Making the NBA is overcoming every chip on the table stacked against you. There are 30 teams with 15 roster spots apiece, meaning there are only 450 basketball players on Earth in the league at a time.
It makes sense the best high school players tend to favor going to college basketball programs who consistently churn out NBA talent like Duke, Kentucky, Kansas and North Carolina. However, I've always been a believer that talent combined with hard work finds a way no matter where a player spends his college days.
We've seen players who were overlooked at big programs, players from Division II schools, players from overseas and players from NAIA schools all make the jump. But what about Historically Black Colleges and Universities?
Currently, Los Angles Clippers forward Robert Covington is the only active NBA player who attended a HBCU. Covington was a stud at Tennessee State and graduated in 2013.
Although, star players have made an effort to bring more awareness to HBCUs in recent years. For example, Chris Paul, who played his college hoops at Wake Forest, enrolled at Winston-Salem State to finish his degree in 2020 and has been a huge HBCU advocate throughout his career.
That being said, there have been several players from HBCUs that became legends, All-Stars, champions and Hall of Famers throughout the history of the NBA.
Let's take a closer look at the best 10.
The 10 Best NBA Players From HBCUs
Charles Oakley, Virginia Union
Charles Oakley was Michael Jordan's right-hand man during his early career with the Chicago Bulls. Unfortunately for Oakley, he was traded to the Knicks before the Bulls took over the league in the '90s.
However, Oakley found success in The Big Apple and served a key role in the fun Knicks teams of that era. The Virginia Union alum enjoyed a long 19-year career with the Bulls, Knicks, Toronto Raptors, Washington Wizards and Houston Rockets in which he averaged 9.7 points and 9.5 rebounds.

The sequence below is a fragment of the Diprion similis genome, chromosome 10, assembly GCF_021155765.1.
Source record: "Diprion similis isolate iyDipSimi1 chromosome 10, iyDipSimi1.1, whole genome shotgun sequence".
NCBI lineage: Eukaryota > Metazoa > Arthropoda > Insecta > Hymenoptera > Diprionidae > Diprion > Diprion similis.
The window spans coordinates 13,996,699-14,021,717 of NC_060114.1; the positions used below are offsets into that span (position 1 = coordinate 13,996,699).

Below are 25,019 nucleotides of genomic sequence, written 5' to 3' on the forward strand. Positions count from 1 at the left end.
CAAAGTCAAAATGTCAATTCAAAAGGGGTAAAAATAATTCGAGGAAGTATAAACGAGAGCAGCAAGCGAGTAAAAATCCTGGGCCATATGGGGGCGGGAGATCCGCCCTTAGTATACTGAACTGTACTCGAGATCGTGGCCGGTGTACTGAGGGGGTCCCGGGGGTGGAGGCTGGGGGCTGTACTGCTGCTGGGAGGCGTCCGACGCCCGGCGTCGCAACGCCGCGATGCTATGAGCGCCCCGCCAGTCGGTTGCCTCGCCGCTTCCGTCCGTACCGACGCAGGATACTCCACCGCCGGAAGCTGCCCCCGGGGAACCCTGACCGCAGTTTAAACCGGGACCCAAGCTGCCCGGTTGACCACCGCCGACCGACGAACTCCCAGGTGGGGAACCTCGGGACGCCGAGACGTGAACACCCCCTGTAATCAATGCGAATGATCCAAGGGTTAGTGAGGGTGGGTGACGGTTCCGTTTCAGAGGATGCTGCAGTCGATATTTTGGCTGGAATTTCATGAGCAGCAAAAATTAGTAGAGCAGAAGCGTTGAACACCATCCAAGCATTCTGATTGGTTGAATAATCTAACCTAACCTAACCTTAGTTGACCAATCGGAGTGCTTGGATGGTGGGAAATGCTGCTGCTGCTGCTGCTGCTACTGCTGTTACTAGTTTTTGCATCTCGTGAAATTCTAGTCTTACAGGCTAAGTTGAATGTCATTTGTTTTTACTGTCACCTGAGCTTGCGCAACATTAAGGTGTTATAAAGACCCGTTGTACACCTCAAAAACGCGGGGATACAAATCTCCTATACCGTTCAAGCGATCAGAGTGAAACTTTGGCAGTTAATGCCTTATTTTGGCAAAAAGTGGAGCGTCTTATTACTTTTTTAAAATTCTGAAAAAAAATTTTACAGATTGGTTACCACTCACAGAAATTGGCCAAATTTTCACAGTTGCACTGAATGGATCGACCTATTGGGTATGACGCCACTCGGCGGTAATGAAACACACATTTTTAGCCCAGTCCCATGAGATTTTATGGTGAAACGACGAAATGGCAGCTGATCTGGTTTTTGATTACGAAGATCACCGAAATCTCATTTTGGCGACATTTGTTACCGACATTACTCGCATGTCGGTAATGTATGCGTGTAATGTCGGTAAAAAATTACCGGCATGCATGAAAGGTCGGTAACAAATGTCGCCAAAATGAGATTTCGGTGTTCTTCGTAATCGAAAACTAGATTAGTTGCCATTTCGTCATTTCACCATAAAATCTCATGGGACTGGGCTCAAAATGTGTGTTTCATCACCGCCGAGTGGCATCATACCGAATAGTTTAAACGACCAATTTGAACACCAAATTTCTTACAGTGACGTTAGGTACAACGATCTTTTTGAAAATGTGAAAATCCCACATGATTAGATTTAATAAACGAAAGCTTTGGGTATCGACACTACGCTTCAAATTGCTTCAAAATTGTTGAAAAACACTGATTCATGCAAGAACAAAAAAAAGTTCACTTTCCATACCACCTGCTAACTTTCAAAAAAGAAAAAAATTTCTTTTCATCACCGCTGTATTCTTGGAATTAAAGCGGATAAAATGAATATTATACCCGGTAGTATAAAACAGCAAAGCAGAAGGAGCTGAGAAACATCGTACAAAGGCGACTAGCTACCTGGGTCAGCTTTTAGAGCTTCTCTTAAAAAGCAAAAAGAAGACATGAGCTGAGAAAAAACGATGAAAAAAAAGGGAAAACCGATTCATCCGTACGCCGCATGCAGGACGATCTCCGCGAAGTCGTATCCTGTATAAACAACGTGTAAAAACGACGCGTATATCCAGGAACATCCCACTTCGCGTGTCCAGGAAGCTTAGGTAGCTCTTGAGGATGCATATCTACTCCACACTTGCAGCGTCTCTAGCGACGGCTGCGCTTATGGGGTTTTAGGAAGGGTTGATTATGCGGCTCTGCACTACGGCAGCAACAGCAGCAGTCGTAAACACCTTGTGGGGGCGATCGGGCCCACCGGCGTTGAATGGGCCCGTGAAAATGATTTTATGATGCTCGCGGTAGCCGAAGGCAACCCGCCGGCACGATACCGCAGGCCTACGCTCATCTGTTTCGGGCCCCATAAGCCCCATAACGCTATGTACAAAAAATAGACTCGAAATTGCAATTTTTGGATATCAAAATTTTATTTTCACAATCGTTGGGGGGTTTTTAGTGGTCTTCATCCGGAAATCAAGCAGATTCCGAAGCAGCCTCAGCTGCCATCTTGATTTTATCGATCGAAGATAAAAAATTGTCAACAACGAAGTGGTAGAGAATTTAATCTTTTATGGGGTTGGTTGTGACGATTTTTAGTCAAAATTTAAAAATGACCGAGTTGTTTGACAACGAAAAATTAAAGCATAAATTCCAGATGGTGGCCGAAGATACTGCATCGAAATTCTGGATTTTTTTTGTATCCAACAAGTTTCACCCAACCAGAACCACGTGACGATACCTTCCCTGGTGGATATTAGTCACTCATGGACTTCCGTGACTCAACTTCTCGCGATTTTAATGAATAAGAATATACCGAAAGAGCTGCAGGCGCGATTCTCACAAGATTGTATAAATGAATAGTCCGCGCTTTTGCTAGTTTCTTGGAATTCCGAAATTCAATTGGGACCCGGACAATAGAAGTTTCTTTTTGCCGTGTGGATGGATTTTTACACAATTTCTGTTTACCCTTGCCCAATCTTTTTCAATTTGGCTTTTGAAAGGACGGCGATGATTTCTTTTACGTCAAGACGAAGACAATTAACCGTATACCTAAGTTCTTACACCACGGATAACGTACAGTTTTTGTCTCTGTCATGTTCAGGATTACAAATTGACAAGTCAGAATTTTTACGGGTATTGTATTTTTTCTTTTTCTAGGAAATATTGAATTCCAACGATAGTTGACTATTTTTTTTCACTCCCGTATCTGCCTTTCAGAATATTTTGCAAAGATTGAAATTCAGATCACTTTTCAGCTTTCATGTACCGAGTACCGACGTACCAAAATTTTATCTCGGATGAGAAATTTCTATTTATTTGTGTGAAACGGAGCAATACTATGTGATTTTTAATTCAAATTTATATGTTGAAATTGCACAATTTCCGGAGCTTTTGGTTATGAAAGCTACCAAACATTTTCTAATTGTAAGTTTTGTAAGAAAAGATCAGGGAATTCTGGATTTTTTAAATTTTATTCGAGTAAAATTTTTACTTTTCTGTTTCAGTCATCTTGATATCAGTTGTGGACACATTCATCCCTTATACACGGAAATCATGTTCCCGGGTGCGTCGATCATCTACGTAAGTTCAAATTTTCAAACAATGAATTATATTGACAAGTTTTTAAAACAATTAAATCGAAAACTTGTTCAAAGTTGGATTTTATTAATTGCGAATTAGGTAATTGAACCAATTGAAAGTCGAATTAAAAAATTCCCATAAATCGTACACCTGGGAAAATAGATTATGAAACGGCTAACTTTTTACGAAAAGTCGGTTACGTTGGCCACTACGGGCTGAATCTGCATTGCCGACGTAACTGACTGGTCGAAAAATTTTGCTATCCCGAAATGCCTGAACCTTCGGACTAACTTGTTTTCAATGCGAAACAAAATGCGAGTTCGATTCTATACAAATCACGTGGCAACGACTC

Oakley's stats may not jump off the page, but he was absolutely the guy you wanted to have your back.
Sam Jones, North Carolina Central
The Big Three of the Boston Celtics dynasty of the 1960s were Bill Russell, Bob Cousy and Sam Jones. Russell was known for his rebounding and defense, Cousy for his passing and ball handling and Jones for his clutch shooting.
The shooting guard won 10 NBA championships and made five NBA All-Star teams while averaging 17.7 points, 4.9 rebounds and 2.5 assists over his 12-year career. He was inducted into the Basketball Hall of Fame in 1984.
Rick Mahorn, Hampton
Rick Mahorn was a key member of the "Bad Boys" Detroit Pistons' first NBA championship. Mahorn was a defensive pest who held down the paint and rebounded while Isiah Thomas ran the show.
A second-round pick in the 1980 NBA Draft, the front-court player spent 18 years in the league with four different franchises.
Earl Monroe, Winston-Salem State
Earl "The Pearl" Monroe won the NCAA Division II College Player of the Year and a national title in his final year at Winston-Salem State. He carried that momentum right into the NBA. In his 13-year career with the Baltimore Bullets and New York Knicks, "The Pearl" won the Rookie of the Year Award, led the Knicks to a championship in 1973 and made four All-Star teams. He was deservedly elected into the Basketball Hall of Fame in 1990.